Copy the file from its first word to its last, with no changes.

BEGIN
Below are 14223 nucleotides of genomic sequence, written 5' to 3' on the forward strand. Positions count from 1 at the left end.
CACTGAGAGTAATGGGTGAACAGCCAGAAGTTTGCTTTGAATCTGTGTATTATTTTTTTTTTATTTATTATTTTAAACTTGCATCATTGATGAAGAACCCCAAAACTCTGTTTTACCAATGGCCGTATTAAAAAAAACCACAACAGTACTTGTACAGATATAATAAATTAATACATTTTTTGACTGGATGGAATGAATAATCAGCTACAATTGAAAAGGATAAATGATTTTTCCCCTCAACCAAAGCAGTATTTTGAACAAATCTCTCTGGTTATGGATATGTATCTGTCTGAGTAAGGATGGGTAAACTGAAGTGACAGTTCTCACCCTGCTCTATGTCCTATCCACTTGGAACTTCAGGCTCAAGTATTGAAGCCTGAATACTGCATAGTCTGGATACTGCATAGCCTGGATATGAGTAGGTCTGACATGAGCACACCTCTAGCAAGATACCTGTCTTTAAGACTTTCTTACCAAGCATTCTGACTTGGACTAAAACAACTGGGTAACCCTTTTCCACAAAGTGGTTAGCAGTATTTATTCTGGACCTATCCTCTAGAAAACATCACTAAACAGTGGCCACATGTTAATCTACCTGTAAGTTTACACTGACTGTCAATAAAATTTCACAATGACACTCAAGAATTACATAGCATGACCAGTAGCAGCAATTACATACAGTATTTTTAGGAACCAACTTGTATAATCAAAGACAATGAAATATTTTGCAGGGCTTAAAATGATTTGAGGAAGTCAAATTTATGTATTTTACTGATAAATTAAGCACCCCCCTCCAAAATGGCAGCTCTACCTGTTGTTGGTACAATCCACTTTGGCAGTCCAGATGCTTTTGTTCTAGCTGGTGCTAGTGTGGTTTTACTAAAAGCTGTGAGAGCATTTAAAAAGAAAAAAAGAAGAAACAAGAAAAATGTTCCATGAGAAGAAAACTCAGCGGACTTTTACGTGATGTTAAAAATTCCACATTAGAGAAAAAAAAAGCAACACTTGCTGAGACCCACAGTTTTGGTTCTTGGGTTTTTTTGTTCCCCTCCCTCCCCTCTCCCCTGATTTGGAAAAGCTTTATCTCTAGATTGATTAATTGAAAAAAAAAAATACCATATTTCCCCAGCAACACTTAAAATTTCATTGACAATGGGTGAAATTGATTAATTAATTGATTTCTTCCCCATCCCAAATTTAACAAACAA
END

Below are 14223 nucleotides of genomic sequence, written 5' to 3' on the forward strand. Positions count from 1 at the left end.
CACTGAGAGTAATGGGTGAACAGCCAGAAGTTTGCTTTGAATCTGTGTATTATTTTTTTTTTATTTATTATTTTAAACTTGCATCATTGATGAAGAACCCCAAAACTCTGTTTTACCAATGGCCGTATTAAAAAAAACCACAACAGTACTTGTACAGATATAATAAATTAATACATTTTTTGACTGGATGGAATGAATAATCAGCTACAATTGAAAAGGATAAATGATTTTTCCCCTCAACCAAAGCAGTATTTTGAACAAATCTCTCTGGTTATGGATATGTATCTGTCTGAGTAAGGATGGGTAAACTGAAGTGACAGTTCTCACCCTGCTCTATGTCCTATCCACTTGGAACTTCAGGCTCAAGTATTGAAGCCTGAATACTGCATAGTCTGGATACTGCATAGCCTGGATATGAGTAGGTCTGACATGAGCACACCTCTAGCAAGATACCTGTCTTTAAGACTTTCTTACCAAGCATTCTGACTTGGACTAAAACAACTGGGTAACCCTTTTCCACAAAGTGGTTAGCAGTATTTATTCTGGACCTATCCTCTAGAAAACATCACTAAACAGTGGCCACATGTTAATCTACCTGTAAGTTTACACTGACTGTCAATAAAATTTCACAATGACACTCAAGAATTACATAGCATGACCAGTAGCAGCAATTACATACAGTATTTTTAGGAACCAACTTGTATAATCAAAGACAATGAAATATTTTGCAGGGCTTAAAATGATTTGAGGAAGTCAAATTTATGTATTTTACTGATAAATTAAGCACCCCCCTCCAAAATGGCAGCTCTACCTGTTGTTGGTACAATCCACTTTGGCAGTCCAGATGCTTTTGTTCTAGCTGGTGCTAGTGTGGTTTTACTAAAAGCTGTGAGAGCATTTAAAAAGAAAAAAAGAAGAAACAAGAAAAATGTTCCATGAGAAGAAAACTCAGCGGACTTTTACGTGATGTTAAAAATTCCACATTAGAGAAAAAAAAAGCAACACTTGCTGAGACCCACAGTTTTGGTTCTTGGGTTTTTTTGTTCCCCTCCCTCCCCTCTCCCCTGATTTGGAAAAGCTTTATCTCTAGATTGATTAATTGAAAAAAAAAAATACCATATTTCCCCAGCAACACTTAAAATTTCATTGACAATGGGTGAAATTGATTAATTAATTGATTTCTTCCCCATCCCAAATTTAACAAACAA